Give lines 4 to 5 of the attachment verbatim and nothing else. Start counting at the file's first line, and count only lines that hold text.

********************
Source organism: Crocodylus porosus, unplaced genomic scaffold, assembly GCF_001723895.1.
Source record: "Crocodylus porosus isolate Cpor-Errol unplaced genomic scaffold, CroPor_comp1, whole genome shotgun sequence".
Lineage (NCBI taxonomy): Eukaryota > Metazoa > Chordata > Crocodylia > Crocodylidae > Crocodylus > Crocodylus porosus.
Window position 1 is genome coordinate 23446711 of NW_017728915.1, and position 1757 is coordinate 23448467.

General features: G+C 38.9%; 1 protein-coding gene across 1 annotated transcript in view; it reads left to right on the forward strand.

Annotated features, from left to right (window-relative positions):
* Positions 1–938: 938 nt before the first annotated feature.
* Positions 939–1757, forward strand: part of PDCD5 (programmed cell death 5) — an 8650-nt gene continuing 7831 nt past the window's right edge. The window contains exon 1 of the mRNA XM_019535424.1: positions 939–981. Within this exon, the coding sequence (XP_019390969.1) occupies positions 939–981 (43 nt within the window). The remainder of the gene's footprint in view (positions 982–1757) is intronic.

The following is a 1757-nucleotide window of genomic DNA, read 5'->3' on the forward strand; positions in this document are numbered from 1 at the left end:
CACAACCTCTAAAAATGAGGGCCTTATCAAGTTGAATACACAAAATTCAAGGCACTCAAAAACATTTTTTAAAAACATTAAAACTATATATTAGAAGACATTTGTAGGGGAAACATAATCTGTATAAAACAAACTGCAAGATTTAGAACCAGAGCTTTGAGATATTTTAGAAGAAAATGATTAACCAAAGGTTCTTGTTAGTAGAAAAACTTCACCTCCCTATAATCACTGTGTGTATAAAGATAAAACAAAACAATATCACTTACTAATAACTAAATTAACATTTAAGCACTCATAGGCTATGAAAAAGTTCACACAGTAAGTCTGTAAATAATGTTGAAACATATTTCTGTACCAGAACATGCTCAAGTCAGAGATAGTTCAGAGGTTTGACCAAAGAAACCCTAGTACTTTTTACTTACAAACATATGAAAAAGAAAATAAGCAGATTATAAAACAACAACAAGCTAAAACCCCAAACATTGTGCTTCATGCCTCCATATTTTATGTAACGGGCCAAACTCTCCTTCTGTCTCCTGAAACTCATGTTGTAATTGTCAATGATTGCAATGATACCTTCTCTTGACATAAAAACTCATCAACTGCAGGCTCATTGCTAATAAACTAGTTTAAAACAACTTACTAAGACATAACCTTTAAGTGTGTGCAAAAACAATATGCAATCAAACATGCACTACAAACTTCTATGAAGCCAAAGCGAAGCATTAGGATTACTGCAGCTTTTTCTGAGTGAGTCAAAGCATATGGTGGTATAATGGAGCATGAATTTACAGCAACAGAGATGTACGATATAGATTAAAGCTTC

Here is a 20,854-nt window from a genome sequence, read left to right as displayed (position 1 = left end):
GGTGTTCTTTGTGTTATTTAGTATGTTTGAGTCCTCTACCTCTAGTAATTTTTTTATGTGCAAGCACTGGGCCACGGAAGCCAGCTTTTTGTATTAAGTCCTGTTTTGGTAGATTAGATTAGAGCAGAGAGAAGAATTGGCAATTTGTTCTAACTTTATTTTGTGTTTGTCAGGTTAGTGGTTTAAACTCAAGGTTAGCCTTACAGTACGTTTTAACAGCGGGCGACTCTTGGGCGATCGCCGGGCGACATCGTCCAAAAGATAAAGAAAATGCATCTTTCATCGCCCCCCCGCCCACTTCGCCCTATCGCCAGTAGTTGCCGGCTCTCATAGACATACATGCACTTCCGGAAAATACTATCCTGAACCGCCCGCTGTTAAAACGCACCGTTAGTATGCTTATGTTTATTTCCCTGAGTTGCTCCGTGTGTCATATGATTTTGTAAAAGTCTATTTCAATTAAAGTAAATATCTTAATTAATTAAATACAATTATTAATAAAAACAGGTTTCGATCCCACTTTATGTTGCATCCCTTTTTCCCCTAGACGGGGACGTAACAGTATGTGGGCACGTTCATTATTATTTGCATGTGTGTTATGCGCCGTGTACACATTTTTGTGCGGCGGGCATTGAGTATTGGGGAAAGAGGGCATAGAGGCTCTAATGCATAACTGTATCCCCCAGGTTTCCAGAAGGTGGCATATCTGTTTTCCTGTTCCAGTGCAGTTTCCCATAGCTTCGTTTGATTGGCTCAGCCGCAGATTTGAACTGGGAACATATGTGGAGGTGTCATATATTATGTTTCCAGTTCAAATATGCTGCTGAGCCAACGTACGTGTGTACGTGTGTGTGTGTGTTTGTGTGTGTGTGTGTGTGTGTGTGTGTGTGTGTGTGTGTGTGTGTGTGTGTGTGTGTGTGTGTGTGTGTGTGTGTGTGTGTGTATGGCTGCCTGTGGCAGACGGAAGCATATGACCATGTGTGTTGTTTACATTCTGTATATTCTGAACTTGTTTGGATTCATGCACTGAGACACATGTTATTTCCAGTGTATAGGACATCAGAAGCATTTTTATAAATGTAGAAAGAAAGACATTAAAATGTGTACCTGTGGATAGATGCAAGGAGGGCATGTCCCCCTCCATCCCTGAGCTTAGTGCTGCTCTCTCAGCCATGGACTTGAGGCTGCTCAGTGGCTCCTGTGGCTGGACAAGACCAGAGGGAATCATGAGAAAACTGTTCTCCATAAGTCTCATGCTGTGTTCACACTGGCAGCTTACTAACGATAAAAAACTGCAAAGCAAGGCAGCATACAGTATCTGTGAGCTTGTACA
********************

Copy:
Window position 1 is genome coordinate 23446711 of NW_017728915.1, and position 1757 is coordinate 23448467.

General features: G+C 38.9%; 1 protein-coding gene across 1 annotated transcript in view; it reads left to right on the forward strand.